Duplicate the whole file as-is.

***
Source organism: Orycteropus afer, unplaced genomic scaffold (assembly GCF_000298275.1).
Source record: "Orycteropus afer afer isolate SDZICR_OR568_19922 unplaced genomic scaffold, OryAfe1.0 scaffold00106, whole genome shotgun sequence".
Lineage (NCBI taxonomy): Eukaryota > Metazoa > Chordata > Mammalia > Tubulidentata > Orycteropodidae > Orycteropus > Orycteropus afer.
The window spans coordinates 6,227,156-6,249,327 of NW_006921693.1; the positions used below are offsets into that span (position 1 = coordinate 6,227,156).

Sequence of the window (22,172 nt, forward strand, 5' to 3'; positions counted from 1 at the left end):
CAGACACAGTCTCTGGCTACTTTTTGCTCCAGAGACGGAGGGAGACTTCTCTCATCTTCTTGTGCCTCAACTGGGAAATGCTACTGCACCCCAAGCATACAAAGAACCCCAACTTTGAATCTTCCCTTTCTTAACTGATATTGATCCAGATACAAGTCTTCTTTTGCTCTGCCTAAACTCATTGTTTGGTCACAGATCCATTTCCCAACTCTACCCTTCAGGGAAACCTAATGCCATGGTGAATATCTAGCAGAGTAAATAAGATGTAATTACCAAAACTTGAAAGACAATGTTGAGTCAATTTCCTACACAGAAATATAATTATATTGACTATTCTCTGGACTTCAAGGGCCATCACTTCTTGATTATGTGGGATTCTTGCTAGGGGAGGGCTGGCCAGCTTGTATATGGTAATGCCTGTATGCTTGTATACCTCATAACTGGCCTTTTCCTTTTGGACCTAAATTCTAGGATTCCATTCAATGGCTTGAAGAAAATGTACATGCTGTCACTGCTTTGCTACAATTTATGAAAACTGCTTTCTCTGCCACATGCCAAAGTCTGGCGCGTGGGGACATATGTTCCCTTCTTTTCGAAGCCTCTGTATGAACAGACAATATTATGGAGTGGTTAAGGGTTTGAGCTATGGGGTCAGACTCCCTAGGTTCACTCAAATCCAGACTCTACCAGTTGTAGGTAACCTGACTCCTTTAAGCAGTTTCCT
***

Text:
Source organism: Orycteropus afer, unplaced genomic scaffold (assembly GCF_000298275.1).
Source record: "Orycteropus afer afer isolate SDZICR_OR568_19922 unplaced genomic scaffold, OryAfe1.0 scaffold00106, whole genome shotgun sequence".
Lineage (NCBI taxonomy): Eukaryota > Metazoa > Chordata > Mammalia > Tubulidentata > Orycteropodidae > Orycteropus > Orycteropus afer.
The window spans coordinates 6,227,156-6,249,327 of NW_006921693.1; the positions used below are offsets into that span (position 1 = coordinate 6,227,156).

Sequence of the window (22,172 nt, forward strand, 5' to 3'; positions counted from 1 at the left end):
CAGACACAGTCTCTGGCTACTTTTTGCTCCAGAGACGGAGGGAGACTTCTCTCATCTTCTTGTGCCTCAACTGGGAAATGCTACTGCACCCCAAGCATACAAAGAACCCCAACTTTGAATCTTCCCTTTCTTAACTGATATTGATCCAGATACAAGTCTTCTTTTGCTCTGCCTAAACTCATTGTTTGGTCACAGATCCATTTCCCAACTCTACCCTTCAGGGAAACCTAATGCCATGGTGAATATCTAGCAGAGTAAATAAGATGTAATTACCAAAACTTGAAAGACAATGTTGAGTCAATTTCCTACACAGAAATATAATTATATTGACTATTCTCTGGACTTCAAGGGCCATCACTTCTTGATTATGTGGGATTCTTGCTAGGGGAGGGCTGGCCAGCTTGTATATGGTAATGCCTGTATGCTTGTATACCTCATAACTGGCCTTTTCCTTTTGGACCTAAATTCTAGGATTCCATTCAATGGCTTGAAGAAAATGTACATGCTGTCACTGCTTTGCTACAATTTATGAAAACTGCTTTCTCTGCCACATGCCAAAGTCTGGCGCGTGGGGACATATGTTCCCTTCTTTTCGAAGCCTCTGTATGAACAGACAATATTATGGAGTGGTTAAGGGTTTGAGCTATGGGGTCAGACTCCCTAGGTTCACTCAAATCCAGACTCTACCAGTTGTAGGTAACCTGACTCCTTTAAGCAGTTTCCT